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MicroRNAs in diabetes - are they perpetrators in disguise or just epiphenomena?


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MicroRNAs (miRNA) are non-coding RNAs, the majority of which are 22 nucleotide in size. They regulate gene transcription and control more than 50% of the mammalian genome. Although functional significance and targets of several miRNAs are yet to be identified, they may be regarded as controller of cellular physiology and function. Through such regulation they play vital roles in normal and diseased states. In the context of diabetes and chronic diabetic complications, recent research has identified alterations of a significant number of miRNAs. However, in a complex chronic disease like diabetes, multiple transcripts may also change in a temporal fashion depending on the disease progression and activation of counter-regulatory mechanisms. Hence, it is also possible that some miRNA changes may not be causally related to the disease pathogenesis and represent epiphenomena. To date, over 500 studies have addressed the role of miRNAs in the pathogenesis of type 1 and type 2 diabetes and chronic diabetic complications. Majority of the altered miRNAs appear to have pathogenetic roles. In this review, we have tried to identify alterations of specific miRNAs and the pathways they may regulate. We have also tried to identify whether some of these miRNA alterations may form basis of potential treatments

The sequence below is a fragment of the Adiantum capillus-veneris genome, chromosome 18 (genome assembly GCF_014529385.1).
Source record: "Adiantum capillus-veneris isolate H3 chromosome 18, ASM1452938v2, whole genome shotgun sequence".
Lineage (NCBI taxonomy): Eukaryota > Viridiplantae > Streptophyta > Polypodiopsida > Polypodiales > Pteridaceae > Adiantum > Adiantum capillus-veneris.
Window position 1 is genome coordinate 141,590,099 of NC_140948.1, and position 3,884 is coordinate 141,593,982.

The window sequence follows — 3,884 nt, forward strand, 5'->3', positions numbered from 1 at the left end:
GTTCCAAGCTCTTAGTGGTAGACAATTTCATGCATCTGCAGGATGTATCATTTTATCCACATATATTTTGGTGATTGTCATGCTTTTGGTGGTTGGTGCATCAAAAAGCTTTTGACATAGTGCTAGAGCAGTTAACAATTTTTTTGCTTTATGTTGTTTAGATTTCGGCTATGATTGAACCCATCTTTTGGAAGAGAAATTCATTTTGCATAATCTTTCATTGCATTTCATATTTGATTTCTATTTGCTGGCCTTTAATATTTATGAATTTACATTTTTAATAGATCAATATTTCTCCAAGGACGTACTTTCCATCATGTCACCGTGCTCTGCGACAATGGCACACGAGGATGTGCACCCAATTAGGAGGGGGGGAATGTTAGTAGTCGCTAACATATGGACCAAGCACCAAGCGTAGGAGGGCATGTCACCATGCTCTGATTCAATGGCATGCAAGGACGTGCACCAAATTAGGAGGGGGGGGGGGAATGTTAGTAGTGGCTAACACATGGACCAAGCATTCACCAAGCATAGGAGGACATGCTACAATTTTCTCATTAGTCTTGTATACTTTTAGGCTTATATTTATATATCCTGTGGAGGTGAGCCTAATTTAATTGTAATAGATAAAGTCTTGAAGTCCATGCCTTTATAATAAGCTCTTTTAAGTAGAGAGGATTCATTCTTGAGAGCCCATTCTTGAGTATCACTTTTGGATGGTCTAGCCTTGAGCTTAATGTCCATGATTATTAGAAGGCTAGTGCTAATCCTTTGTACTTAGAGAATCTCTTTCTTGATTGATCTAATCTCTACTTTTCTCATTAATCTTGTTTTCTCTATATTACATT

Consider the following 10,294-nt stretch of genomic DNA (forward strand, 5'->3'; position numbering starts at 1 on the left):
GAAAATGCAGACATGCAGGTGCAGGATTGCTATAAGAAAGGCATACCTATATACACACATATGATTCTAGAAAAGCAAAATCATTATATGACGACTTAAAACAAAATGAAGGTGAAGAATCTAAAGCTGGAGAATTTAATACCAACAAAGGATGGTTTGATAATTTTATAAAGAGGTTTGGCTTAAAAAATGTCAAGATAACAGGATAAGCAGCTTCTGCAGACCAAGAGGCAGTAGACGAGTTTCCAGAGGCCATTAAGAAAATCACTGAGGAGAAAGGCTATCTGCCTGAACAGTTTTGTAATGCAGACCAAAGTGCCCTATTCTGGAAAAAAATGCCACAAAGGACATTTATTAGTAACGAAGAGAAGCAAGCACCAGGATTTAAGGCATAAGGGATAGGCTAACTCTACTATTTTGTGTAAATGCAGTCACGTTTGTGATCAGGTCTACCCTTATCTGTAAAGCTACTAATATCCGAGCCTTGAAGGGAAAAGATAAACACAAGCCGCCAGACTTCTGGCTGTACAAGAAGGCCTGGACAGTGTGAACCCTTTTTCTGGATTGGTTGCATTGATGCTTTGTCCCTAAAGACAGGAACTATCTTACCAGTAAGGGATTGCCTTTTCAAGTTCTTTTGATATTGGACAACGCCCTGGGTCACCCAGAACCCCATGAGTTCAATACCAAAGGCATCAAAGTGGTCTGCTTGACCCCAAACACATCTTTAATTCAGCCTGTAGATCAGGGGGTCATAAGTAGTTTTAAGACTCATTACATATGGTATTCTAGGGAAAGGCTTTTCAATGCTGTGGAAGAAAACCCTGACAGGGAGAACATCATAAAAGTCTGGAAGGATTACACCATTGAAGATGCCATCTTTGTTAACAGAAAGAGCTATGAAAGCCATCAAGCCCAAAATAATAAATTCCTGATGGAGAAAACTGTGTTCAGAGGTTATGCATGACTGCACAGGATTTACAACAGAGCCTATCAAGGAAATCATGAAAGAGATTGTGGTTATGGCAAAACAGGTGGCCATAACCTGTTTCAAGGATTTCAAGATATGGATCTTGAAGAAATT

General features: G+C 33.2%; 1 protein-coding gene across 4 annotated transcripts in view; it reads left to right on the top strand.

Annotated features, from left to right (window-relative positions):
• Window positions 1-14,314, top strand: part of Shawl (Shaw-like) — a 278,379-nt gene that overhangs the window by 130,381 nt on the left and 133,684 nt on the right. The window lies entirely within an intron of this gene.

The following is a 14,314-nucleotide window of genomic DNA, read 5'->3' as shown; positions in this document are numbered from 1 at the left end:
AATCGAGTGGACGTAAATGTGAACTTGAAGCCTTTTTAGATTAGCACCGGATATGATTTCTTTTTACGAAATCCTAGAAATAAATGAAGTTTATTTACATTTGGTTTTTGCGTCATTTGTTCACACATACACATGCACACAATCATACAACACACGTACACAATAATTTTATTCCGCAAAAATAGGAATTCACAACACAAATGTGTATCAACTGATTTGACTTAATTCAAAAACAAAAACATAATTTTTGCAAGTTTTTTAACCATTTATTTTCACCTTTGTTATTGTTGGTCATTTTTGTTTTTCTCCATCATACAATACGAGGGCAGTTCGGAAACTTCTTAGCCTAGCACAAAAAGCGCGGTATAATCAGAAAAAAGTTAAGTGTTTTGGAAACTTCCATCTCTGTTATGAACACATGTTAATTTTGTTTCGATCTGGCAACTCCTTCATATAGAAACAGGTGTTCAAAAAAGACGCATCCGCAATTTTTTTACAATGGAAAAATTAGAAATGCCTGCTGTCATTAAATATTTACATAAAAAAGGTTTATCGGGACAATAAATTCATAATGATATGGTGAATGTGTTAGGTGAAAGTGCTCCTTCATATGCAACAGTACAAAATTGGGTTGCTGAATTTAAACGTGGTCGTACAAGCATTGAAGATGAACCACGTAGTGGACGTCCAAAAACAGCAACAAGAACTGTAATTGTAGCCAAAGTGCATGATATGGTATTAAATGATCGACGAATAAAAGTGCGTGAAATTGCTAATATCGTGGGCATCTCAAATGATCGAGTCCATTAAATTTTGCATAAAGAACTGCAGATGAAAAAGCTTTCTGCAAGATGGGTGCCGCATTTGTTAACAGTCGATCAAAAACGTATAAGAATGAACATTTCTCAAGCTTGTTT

Physical description


19 - 9 - 2014
21 - 1 - 2014
29 - 4 - 2014


  • Department of Pathology, Schulich School of Medicine and Dentistry, Western University, London, Ontario, Canada
  • Department of Pathology, Schulich School of Medicine and Dentistry, Western University, London, Ontario, Canada
  • Department of Pathology, Western University Rm 4033, Dental Sciences Building London, Ontario, Canada


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